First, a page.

You get to build the team you want. One of the privileges of being a pioneer is that you’re able to choose the people you want to work with and how you want to work with them.

Ask yourself:

  • What qualities do I want in a team member?
  • What skills does our team need to complement my own?
  • How should this team look and function in a year?
  • How will my own role and responsibilities evolve?

What to watch out for

You may not have much support. You may be the only manager doing what you do at your organization. But there are two other groups you can lean on for support: other managers in your organization who support related functions, and managers in your area of expertise outside your organization.

The New Boss

You’re coming in to manage an already established team, either within your existing organization or at a new one.

What to take advantage of

People cut you slack in the beginning. You have a window of time, usually about three months, when everyone recognizes that you’re the new kid on the block. Use the newbie card to your advantage by asking as many questions of as many people as you can.

You start with a blank slate. Did you have a reputation for being indecisive or stubborn in your last role? Now that you’re coming in fresh, you have a chance to form new ties and reset your identity.

This also works the other way around. Some of your reports will appreciate the chance to build the kind of manager-report relationship they’ve always wanted. Stay open-minded and curious as you meet everyone.

A new-boss friend of mine was told by a colleague that one of her reports was “a worse than average employee.” She thanked the colleague for the information but resolved to come to her own conclusions. Over the next six months, she grew to develop a fantastic relationship with that report, who thrived under her coaching. Within a year, that person was promoted to be a team lead.

What to watch out for

It takes a while to adjust to the norms of a new environment. Few things are more annoying than a new person wasting everyone else’s time because they’re trying to prove they know something when their opinion isn’t actually informed. In your first few months, your primary job is to listen, ask questions, and learn. Questions to ask include:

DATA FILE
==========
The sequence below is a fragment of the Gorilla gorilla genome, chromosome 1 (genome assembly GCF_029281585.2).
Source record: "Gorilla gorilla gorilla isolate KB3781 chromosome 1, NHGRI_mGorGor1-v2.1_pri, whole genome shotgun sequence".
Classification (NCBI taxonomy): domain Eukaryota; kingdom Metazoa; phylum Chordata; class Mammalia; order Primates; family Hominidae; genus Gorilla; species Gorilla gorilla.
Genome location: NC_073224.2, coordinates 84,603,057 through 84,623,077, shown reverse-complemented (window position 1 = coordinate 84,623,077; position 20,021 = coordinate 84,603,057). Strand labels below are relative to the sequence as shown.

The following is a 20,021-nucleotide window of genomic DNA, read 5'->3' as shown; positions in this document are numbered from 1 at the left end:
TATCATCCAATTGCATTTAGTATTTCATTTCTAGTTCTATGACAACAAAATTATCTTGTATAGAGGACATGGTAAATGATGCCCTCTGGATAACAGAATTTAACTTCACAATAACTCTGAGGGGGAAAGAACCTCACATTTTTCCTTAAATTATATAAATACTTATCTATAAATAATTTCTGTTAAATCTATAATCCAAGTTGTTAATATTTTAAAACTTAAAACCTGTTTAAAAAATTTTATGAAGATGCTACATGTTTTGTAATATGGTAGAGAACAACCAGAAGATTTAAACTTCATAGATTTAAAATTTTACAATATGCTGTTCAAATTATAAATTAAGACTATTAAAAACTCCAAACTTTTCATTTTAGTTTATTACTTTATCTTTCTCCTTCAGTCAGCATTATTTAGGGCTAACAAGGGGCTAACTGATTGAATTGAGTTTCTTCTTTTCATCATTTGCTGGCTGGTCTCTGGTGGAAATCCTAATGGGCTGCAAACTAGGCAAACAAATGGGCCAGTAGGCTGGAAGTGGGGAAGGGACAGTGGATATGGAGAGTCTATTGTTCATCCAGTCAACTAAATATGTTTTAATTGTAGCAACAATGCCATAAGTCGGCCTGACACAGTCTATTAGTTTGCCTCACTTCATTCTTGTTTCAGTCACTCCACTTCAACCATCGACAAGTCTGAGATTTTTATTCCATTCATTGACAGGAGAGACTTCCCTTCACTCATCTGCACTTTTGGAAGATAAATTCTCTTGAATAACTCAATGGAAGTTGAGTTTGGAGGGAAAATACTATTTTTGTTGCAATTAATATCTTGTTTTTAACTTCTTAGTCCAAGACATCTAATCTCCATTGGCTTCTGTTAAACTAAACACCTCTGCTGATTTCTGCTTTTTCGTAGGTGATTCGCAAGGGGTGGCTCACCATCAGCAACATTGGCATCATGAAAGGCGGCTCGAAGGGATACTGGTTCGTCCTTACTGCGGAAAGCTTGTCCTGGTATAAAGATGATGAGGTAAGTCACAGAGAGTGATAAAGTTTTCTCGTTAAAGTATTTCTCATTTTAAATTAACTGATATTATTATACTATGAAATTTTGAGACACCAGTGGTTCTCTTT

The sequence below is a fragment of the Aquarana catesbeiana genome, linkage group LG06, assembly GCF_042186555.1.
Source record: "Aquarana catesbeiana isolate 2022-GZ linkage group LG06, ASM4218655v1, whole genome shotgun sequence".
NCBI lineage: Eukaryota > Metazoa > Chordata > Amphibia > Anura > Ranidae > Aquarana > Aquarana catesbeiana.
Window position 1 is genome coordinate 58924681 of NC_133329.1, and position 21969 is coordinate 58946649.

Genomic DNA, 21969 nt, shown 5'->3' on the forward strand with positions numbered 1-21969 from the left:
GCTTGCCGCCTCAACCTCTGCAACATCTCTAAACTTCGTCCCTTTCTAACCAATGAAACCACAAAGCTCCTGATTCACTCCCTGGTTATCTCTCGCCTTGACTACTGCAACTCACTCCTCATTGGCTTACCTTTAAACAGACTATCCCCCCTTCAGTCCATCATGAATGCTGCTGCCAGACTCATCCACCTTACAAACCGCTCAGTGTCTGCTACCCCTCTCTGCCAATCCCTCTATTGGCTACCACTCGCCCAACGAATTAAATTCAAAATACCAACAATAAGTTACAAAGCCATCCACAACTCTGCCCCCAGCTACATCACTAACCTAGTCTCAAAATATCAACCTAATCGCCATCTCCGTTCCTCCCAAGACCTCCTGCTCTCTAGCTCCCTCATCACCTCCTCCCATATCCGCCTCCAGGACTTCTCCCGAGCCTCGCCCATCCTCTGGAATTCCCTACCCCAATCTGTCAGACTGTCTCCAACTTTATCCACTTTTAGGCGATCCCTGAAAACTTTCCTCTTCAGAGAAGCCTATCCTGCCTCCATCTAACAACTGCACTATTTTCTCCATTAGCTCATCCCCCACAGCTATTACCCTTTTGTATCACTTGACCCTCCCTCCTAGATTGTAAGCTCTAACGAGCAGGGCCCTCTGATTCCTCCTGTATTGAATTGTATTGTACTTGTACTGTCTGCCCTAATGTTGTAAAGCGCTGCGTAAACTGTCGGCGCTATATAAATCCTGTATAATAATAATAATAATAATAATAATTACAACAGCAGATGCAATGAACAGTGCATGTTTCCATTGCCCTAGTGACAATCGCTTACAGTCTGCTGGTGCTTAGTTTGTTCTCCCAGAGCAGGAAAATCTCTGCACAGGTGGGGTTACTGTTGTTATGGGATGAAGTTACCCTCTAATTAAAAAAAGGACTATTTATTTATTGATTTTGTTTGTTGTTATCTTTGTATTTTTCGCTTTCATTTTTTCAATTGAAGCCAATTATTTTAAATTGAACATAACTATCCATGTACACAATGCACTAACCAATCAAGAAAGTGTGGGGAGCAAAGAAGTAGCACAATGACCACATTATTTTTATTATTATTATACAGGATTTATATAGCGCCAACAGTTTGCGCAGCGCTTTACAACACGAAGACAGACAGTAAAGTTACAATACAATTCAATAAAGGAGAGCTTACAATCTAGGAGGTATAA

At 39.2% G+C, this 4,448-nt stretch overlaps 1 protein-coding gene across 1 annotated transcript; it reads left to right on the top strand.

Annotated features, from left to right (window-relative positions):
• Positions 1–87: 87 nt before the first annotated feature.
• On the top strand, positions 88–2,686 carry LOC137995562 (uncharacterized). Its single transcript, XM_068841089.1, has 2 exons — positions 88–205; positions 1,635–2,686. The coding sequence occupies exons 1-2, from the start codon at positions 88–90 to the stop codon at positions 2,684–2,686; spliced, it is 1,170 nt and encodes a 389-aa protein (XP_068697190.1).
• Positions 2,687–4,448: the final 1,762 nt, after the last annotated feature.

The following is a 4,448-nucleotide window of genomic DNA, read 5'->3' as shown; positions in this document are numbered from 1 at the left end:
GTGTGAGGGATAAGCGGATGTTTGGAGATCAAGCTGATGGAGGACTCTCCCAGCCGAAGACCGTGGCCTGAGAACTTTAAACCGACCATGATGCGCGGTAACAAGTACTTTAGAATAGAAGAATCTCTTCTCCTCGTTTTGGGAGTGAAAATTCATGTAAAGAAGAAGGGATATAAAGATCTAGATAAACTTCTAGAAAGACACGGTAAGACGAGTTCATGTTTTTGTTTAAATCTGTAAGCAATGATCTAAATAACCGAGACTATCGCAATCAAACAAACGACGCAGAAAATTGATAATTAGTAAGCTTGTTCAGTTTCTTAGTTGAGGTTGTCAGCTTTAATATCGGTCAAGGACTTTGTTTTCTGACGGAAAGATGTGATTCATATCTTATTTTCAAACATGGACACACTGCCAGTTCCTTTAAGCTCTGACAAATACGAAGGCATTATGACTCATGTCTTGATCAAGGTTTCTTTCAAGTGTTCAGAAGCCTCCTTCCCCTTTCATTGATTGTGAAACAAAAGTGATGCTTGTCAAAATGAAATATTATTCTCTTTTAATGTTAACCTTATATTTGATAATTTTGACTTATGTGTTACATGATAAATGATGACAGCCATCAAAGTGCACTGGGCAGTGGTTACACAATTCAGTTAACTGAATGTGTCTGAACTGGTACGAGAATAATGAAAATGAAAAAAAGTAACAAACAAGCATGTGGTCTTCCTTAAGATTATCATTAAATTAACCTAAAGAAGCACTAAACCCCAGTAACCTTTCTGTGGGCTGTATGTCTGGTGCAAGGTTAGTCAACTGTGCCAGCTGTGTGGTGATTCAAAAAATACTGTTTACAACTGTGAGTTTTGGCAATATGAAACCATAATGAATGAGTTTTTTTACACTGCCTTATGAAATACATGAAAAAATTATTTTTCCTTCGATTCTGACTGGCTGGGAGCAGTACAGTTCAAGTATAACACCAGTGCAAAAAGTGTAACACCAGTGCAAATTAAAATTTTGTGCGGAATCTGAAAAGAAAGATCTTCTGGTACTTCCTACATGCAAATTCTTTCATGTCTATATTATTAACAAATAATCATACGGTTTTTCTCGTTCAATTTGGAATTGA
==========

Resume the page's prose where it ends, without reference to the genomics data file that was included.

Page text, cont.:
• Can you share your impressions of how you think Project X or Meeting Y went? Why do you think that?
  • I noticed that Z happened the other day. Is that normal, or should I be concerned?
  • What keeps you up at night? Why?

The Successor

Your manager has decided to leave, and you are taking their place. The successor transition is like the apprentice’s but with a twist: Because your manager is leaving, you’re taking on supporting the entire team yourself, not just a portion of it. You may feel you have big shoes to fill.

What to watch out for

It can feel awkward to establish a new dynamic with former peers. See the description of “The Apprentice,” above.

The increase in responsibility can feel overwhelming. It’s not unusual to go through periods of feeling that you bit off more than you can chew. “I had no idea the lengths my former manager went to to shield us from the many requests from other teams,” a colleague told me in amazement after she became the successor. “I’m getting contacted left and right every day, and I realize now how much work he did behind the scenes to take care of things.”

Don’t be too hard on yourself, and ask for support from your new manager, as well as from others around you. It’s also helpful to be up-front with your colleagues that they should expect a period of transition as you ramp up.

You feel pressure to do things exactly like your former manager. Because the memory of how things used to be is still fresh in your team’s mind, it’s easy to fall into the trap of thinking you need to preserve the status quo.

Your first three months as a new manager are a time of incredible transition. By the end of it, the day-to-day starts to feel familiar — you’re adapting to new routines, you’re investing in new relationships, and you may begin to have a sense of how you can best support your team.

But time isn’t a substitute for comfort. That new-kid-at-school feeling may linger for months or years longer. New managers often ask me, “How long will it take to feel like I know what I’m doing?” I reply quite honestly, “It took me about three years.”

From The Making of a Manager by Julie Zhuo, to be published on March 19 by Portfolio, an imprint of Penguin Publishing Group, a division of Penguin Random House, LLC. Copyright © 2019 by Julie Zhuo.